(WMBB) — On Friday, Lynn Haven’s former attorney became the sixth person to admit to federal crimes as part of an ongoing corruption probe.
Adam Albritton’s tone was muted and direct as he appeared via teleconference in front of Judge Mark Walker in the case.
Following the standard question and answer period for plea agreements, Albritton first agreed that he was making this decision of his own free will, that he was an American citizen, and that he was 34-years-old. He said he passed the Florida Bar Exam in 2011 and had spent the last decade on the other side of the law as a criminal, civil, and family attorney.
Albritton told Walker he had no previous experience in federal court until he became accused of federal crimes in Lynn Haven.
Albritton was indicted along with former Mayor Margo Anderson, former City Commission Member Antonious Barnes, and Phoenix Construction Owner James Finch. Most of the counts in the case involve fraud and bribery as part of several schemes connected to the city of Lynn Haven both before and after Hurricane Michael.
Five others have already pleaded guilty — City Manager Mike White, Lynn Haven Community Services Director David Horton, Erosion Control Specialist Owner David White, and ECS Employee Shannon Rodriguez, and Joshua Daniel Anderson, owner of GreenLeaf Lawn Care of Bay County.
During his plea hearing, Albritton admitted to the charges in counts 13 and 26 in the case. Those are wire fraud and honest services wire fraud. As part of the plea agreement, the prosecution has agreed to drop all other counts at the sentencing phase of the trial.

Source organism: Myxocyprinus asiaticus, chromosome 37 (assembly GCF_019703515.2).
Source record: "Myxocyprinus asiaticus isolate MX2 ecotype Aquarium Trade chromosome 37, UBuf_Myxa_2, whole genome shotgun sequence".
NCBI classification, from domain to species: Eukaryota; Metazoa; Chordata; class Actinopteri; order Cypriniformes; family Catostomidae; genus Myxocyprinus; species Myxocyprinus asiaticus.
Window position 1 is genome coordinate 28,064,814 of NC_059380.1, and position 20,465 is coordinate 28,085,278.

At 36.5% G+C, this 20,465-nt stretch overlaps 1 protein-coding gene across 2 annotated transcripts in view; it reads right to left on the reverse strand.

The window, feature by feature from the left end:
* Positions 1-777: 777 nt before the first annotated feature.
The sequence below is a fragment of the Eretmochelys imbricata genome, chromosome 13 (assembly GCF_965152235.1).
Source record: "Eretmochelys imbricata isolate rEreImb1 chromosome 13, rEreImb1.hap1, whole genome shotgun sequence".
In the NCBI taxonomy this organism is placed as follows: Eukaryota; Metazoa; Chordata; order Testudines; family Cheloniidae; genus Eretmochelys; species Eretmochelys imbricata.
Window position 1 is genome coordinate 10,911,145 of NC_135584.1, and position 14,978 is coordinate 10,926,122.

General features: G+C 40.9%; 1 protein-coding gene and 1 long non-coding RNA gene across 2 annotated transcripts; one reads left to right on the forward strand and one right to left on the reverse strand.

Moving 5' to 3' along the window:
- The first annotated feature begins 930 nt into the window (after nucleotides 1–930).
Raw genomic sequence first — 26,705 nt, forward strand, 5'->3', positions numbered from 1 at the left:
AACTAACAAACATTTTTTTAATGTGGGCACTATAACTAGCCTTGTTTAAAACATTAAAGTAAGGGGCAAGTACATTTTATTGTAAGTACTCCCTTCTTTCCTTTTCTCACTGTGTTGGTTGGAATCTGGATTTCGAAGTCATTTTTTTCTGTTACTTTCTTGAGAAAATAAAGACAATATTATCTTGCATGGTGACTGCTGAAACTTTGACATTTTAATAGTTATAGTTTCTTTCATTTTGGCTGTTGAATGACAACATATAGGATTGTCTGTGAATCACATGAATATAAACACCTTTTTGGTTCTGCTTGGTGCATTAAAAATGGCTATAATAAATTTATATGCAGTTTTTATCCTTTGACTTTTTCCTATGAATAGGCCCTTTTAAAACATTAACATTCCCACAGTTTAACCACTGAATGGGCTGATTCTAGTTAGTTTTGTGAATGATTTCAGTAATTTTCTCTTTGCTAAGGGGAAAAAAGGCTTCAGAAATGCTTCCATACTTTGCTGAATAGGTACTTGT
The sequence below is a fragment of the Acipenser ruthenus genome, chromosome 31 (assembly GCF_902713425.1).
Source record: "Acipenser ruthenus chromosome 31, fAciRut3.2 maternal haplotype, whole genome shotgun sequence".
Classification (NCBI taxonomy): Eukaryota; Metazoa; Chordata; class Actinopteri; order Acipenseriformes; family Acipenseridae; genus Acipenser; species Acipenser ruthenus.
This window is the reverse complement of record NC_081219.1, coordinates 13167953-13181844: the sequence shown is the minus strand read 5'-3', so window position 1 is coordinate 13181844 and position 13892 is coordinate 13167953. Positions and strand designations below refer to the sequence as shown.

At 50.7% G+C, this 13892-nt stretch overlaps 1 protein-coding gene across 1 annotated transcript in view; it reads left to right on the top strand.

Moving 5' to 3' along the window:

Albritton faces up to 20 years in prison on each count, a $250,000 fine, and three years of supervised release. Albritton is also subject to forfeiture of all forfeitable assets.
Albritton first admitted that the facts in count 13 were correct and that he had David White’s company, Erosion Control Specialists, do hurricane clean-up work at his home. Then, without paying for the work, he requested an invoice from the company and submitted that invoice to his insurance company for reimbursement.
David White then billed Lynn Haven for the work claiming that their employees had been cleaning up city property.
In count 26, Albritton admitted that he took a bribe from David White and then pushed through a garbage contract with the city and ECS without putting it before the city commission. This was in relation to additional trash pickup to be performed by ECS after Hurricane Michael.
Prosecutors said that Albritton sent a text message to David White with dollar signs in it to show that he expected to be paid for the fraud.
However, Albritton’s attorney, Jim Parkman, said his client did not know that David White would take the city’s money and then not do the work he was supposed to do.
“It was just that Mr. White never told Mr. Albritton that he was going to do that,” Parkman said.
As part of the plea hearing, Albritton was required to state several times that he was not promised a favorable sentence and made to understand that Judge Walker would be the only one to decide what his sentence would be.
If he cooperates and testifies against the remaining defendants Albritton could “earn a substantial assistance agreement but was not entitled to one,” Walker said.
That agreement would be filed by prosecutors before Albritton was sentenced but prosecutors could simply choose not to file it and the judge could choose to ignore it when deciding Albritton’s fate.
The prosecution agreed as part of the plea agreement not to charge Albritton with any other crimes arising out of this situation.
The former attorney said he understood the situation. And then he said he was guilty.
“Do you plead guilty because you are in fact guilty of both counts?” Walker asked.
“Yes your honor,” Albritton replied.
Prosecutors have promised that a new indictment in the case involving Finch, Anderson, and Barnes is coming. That indictment will almost certainly include new information provided by Albritton.